New small scale winery to show the way to wine industry

1 JANUARY 2003

An innovative experimental winery at Charles Sturt University is set to enhance Australia’s reputation for producing a quality product from the fruit of the vine.

An innovative experimental winery is set to enhance Australia’s reputation for producing a quality product from the fruit of the vine.
The NSW Minister for Primary Industries, Mr Ian Macdonald, will officially turn the first sod for the new extension at 11am on Tuesday 30 January 2007.
The new winery will add important research facilities to the National Wine and Grape Industry Centre (NWGIC) on Charles Sturt University’s (CSU) Wagga Wagga Campus. The expansion enhances a strong partnership between CSU, the NSW Wine Industry Association and the NSW Department of Primary Industries, which provided $500 000 towards the experimental winery.
The NWGIC Director, Professor Geoff Scollary, says he is “ecstatic that the next stage of construction is about to start, which we have worked towards for the last five years”.
“Now more than ever the wine industry needs strong scientific and practical information to guide long term sustainability and profitability,” says Professor Scollary. He believes the expansion “will further establish CSU Wagga Wagga as one of the nation’s leading wine extension and research centres”.
Established ten years ago, the NGWIC aims to improve the ability of small wineries to produce fine wines that satisfy the palates of consumers while increasing the sustainability and profitability of the nation’s wine industry.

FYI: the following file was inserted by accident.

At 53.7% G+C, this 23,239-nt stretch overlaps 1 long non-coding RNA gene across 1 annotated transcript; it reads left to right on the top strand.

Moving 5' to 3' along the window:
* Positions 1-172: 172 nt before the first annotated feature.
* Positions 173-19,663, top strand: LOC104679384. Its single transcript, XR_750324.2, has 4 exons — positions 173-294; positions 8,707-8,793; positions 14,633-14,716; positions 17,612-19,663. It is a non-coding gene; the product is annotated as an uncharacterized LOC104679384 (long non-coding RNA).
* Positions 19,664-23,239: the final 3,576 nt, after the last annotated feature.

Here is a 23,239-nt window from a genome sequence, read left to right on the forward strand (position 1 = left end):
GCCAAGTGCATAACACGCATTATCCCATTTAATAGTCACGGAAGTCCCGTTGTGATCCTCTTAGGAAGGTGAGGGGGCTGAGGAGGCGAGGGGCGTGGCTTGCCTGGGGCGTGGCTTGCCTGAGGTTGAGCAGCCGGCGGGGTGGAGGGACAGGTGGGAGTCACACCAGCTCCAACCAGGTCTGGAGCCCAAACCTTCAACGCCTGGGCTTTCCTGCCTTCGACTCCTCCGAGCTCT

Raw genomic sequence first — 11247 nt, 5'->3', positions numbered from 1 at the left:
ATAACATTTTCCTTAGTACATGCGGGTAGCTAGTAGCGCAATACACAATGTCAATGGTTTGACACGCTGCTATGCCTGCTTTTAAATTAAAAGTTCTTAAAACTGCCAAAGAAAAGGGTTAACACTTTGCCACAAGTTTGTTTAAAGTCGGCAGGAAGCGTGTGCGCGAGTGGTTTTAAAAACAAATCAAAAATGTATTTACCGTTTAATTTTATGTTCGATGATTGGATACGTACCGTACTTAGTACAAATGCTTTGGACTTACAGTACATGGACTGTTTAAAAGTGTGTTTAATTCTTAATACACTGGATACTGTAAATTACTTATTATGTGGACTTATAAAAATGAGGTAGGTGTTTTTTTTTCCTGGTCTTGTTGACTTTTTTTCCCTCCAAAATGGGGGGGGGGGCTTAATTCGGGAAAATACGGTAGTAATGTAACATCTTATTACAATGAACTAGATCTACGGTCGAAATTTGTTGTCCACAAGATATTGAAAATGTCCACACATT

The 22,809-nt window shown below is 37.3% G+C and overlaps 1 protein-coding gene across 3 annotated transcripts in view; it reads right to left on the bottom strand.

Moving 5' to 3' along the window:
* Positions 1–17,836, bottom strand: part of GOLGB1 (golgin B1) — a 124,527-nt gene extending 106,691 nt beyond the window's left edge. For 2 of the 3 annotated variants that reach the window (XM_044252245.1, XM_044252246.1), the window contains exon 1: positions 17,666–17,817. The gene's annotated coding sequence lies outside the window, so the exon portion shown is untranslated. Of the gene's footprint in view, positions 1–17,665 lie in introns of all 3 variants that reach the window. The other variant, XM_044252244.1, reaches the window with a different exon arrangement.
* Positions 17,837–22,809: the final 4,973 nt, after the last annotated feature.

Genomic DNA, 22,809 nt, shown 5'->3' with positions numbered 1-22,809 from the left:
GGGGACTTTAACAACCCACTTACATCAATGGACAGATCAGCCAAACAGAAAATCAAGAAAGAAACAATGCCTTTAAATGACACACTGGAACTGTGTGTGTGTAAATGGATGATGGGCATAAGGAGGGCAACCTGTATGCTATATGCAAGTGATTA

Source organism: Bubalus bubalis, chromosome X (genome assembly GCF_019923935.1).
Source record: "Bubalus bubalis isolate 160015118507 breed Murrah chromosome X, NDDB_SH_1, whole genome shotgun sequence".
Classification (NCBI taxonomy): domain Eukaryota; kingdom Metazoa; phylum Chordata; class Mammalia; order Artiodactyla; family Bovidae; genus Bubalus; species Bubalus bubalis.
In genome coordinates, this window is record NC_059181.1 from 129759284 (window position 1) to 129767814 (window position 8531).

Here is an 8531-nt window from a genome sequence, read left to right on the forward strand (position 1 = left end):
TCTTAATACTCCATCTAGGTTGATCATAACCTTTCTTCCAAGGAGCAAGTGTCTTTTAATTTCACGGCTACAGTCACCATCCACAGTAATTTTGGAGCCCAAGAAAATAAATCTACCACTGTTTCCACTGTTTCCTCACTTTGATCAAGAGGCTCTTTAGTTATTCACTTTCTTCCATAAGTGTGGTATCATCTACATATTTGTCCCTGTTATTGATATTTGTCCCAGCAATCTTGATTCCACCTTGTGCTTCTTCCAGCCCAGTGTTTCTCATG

The Experimental Winery will complement viticulture trials throughout NSW which are designed to improve grape and wine quality and investigate the impact of different management techniques on grape and wine composition. The CSU facility is part of a $30 million, five year project to expand the NWGIC and will be a key component of work carried out through the Winegrowing Futures program.
This year 120 wines will be produced at the CSU Winery. The extension will allow production to increase to 150 wines for the 2008 vintage and allow laboratory and tasting facilities to be relocated.
Professor Scollary says six one-tonne fermenters worth a further $84 000 will be constructed next to the new development. Construction is expected to commence in May and should be completed in time for the 2008 vintage.
The University’s Acting Vice-Chancellor, Professor Ross Chambers, said “the contribution of the NSW Department of Primary Industries, through the funding announced by the NSW Primary Industries Minister Ian Macdonald, demonstrates a commitment to the partnership within the NWGIC. I look forward to further collaboration and commitment to working with the wine industry”.

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